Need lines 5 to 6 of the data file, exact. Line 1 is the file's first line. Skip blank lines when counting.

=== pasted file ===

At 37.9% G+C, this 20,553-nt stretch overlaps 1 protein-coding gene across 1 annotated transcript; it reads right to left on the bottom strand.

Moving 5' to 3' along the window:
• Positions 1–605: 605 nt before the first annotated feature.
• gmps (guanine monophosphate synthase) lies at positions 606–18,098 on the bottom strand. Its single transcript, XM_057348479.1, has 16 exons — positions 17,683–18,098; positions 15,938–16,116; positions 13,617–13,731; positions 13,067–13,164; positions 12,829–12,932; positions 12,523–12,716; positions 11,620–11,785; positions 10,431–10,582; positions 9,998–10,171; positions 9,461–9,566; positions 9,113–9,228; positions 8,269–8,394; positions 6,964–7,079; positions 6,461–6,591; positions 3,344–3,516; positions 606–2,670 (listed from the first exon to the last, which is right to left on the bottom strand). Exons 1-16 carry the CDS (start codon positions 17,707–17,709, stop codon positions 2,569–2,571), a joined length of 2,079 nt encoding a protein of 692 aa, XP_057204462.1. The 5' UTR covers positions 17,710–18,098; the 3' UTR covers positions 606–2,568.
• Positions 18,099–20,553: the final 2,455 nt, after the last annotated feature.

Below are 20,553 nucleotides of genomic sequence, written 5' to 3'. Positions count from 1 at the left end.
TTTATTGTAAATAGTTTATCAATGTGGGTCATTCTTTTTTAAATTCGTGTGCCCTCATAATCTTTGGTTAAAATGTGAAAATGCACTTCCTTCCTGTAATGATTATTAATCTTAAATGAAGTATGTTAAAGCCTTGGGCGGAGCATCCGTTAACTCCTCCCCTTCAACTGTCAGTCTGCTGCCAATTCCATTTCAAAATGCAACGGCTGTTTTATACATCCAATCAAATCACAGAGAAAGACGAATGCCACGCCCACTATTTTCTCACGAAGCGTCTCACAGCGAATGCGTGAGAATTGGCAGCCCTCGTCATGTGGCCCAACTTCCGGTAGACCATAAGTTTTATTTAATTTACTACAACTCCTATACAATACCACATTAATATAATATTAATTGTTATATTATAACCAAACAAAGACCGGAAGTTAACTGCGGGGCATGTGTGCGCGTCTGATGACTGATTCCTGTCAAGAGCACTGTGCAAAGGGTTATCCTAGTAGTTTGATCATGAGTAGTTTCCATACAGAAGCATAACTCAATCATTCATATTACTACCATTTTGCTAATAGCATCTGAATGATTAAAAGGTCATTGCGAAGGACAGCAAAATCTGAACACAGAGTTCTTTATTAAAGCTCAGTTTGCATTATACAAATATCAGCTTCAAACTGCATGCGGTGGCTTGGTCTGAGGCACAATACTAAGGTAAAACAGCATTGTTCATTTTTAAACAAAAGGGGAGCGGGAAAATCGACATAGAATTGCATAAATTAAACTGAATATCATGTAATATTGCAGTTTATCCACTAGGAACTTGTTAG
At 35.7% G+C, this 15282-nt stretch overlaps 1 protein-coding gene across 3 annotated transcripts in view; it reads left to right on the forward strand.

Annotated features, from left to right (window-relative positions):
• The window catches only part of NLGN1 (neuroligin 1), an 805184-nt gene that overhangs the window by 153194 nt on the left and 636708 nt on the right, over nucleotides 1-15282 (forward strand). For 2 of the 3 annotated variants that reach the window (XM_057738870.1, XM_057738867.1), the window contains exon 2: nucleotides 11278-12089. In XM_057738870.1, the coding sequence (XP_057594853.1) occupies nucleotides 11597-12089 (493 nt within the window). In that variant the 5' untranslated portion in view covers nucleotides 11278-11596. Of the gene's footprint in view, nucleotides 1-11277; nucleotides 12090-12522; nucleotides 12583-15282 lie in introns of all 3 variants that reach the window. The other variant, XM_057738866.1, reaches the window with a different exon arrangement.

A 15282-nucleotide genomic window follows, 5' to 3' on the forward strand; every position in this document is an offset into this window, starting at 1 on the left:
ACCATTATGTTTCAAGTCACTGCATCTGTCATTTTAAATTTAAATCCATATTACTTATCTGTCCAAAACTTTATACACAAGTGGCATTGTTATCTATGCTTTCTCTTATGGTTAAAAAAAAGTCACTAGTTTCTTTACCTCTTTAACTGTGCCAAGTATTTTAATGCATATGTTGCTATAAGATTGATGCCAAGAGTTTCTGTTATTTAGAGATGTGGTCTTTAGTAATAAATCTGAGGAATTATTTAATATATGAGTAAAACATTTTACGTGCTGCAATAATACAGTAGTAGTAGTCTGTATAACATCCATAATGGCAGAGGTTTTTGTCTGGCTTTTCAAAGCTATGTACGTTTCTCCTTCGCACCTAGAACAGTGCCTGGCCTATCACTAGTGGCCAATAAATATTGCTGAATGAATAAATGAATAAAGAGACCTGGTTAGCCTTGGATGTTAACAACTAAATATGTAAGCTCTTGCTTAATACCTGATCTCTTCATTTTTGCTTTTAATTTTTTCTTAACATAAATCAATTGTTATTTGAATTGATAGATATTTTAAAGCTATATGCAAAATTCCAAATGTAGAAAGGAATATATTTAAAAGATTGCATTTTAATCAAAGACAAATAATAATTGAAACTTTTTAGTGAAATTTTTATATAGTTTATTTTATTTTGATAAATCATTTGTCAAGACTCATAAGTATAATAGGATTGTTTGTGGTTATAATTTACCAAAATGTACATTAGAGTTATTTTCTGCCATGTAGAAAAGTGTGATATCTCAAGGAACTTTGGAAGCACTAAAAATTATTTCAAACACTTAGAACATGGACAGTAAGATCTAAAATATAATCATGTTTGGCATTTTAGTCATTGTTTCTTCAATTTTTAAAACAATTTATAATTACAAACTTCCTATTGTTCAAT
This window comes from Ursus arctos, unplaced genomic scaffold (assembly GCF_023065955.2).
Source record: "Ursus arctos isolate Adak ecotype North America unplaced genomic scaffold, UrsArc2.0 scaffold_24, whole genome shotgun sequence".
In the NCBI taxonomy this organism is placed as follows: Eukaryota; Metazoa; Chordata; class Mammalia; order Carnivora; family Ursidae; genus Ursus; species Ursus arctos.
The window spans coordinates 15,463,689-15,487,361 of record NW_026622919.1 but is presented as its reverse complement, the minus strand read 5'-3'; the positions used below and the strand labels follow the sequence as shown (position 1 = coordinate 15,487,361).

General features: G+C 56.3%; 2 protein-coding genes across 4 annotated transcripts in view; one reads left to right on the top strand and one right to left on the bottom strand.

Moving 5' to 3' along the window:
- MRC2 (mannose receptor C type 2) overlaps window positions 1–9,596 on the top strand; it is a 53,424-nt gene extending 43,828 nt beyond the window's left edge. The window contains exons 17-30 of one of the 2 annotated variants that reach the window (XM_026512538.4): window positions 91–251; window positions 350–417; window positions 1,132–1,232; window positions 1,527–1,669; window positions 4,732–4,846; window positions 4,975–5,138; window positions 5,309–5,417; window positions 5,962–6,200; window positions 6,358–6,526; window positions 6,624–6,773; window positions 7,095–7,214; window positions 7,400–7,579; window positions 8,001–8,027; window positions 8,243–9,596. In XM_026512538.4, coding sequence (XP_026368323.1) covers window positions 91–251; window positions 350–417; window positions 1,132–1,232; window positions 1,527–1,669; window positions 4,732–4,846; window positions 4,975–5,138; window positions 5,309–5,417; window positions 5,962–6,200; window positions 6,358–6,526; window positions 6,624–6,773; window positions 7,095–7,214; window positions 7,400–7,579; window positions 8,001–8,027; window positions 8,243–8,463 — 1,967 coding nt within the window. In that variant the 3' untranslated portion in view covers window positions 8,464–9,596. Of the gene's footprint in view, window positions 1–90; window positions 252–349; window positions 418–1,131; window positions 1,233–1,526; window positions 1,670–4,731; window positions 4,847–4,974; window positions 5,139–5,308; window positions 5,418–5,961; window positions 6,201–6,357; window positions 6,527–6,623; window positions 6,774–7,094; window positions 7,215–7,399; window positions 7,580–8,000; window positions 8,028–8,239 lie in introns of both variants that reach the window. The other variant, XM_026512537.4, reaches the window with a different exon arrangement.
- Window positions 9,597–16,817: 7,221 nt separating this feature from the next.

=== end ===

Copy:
• Positions 18,099–20,553: the final 2,455 nt, after the last annotated feature.

Below are 20,553 nucleotides of genomic sequence, written 5' to 3'. Positions count from 1 at the left end.